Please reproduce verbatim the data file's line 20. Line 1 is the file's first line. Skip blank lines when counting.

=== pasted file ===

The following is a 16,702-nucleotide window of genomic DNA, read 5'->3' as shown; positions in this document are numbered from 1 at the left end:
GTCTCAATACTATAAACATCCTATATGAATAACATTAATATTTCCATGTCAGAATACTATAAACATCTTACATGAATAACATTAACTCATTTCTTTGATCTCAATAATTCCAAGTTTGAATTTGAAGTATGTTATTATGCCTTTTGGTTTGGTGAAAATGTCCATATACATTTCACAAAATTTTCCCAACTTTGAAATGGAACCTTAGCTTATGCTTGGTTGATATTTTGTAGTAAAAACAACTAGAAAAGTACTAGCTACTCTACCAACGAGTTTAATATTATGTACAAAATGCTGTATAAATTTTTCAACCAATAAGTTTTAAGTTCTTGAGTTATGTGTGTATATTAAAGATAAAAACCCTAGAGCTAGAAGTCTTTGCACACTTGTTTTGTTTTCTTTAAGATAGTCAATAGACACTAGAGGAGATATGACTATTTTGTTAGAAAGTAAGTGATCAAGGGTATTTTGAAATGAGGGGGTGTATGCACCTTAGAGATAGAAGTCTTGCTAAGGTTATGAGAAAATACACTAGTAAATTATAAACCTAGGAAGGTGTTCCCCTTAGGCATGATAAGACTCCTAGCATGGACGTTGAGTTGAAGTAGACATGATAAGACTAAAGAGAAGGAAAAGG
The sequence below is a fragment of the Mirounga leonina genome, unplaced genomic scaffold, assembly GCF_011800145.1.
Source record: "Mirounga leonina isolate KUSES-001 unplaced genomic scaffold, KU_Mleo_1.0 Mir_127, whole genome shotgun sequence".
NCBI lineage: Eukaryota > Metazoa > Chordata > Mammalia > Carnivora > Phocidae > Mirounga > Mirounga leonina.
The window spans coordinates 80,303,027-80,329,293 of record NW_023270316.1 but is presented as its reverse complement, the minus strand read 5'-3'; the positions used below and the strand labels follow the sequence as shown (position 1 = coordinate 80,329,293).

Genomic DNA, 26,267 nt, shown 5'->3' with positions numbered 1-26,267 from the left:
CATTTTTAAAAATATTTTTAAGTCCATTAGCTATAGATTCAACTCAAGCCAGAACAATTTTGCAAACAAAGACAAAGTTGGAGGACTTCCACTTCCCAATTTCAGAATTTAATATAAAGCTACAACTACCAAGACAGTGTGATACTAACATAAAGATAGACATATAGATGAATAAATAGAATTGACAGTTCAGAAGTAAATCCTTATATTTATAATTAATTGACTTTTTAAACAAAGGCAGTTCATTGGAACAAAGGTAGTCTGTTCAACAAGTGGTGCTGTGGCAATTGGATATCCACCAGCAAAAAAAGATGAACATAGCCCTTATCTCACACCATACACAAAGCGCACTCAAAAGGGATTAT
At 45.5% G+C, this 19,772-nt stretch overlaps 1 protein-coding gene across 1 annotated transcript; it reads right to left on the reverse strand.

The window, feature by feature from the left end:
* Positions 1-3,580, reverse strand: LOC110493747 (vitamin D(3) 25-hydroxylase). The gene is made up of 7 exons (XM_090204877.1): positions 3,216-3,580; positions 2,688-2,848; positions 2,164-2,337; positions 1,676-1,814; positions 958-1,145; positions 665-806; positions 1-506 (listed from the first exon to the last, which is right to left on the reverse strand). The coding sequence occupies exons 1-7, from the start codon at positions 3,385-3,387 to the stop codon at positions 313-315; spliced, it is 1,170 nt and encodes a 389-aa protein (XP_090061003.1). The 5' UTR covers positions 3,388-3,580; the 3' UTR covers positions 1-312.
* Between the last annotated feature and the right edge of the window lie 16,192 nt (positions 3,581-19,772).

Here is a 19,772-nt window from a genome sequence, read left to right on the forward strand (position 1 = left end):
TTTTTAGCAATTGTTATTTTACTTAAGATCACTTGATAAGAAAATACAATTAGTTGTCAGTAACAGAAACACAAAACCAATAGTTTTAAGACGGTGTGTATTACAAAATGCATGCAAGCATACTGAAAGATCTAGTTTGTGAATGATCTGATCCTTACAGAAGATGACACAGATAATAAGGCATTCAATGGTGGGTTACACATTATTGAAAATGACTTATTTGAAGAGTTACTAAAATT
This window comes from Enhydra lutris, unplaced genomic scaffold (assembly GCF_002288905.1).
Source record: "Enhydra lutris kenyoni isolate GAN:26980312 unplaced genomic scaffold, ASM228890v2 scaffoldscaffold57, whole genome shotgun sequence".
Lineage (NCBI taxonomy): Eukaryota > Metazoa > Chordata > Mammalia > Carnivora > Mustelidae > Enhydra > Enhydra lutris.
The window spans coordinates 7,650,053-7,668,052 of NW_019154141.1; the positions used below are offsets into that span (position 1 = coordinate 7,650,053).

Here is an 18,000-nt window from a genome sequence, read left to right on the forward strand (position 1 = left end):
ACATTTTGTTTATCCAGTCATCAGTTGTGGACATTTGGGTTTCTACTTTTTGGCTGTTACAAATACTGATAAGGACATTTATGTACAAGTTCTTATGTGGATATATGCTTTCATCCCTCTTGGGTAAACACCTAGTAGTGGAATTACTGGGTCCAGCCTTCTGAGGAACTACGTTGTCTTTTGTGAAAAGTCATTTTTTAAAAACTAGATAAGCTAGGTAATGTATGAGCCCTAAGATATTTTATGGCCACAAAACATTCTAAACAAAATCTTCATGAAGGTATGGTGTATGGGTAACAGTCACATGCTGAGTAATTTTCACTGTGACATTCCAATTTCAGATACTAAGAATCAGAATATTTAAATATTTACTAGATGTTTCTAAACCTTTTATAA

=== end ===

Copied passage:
ACATTTTGTTTATCCAGTCATCAGTTGTGGACATTTGGGTTTCTACTTTTTGGCTGTTACAAATACTGATAAGGACATTTATGTACAAGTTCTTATGTGGATATATGCTTTCATCCCTCTTGGGTAAACACCTAGTAGTGGAATTACTGGGTCCAGCCTTCTGAGGAACTACGTTGTCTTTTGTGAAAAGTCATTTTTTAAAAACTAGATAAGCTAGGTAATGTATGAGCCCTAAGATATTTTATGGCCACAAAACATTCTAAACAAAATCTTCATGAAGGTATGGTGTATGGGTAACAGTCACATGCTGAGTAATTTTCACTGTGACATTCCAATTTCAGATACTAAGAATCAGAATATTTAAATATTTACTAGATGTTTCTAAACCTTTTATAA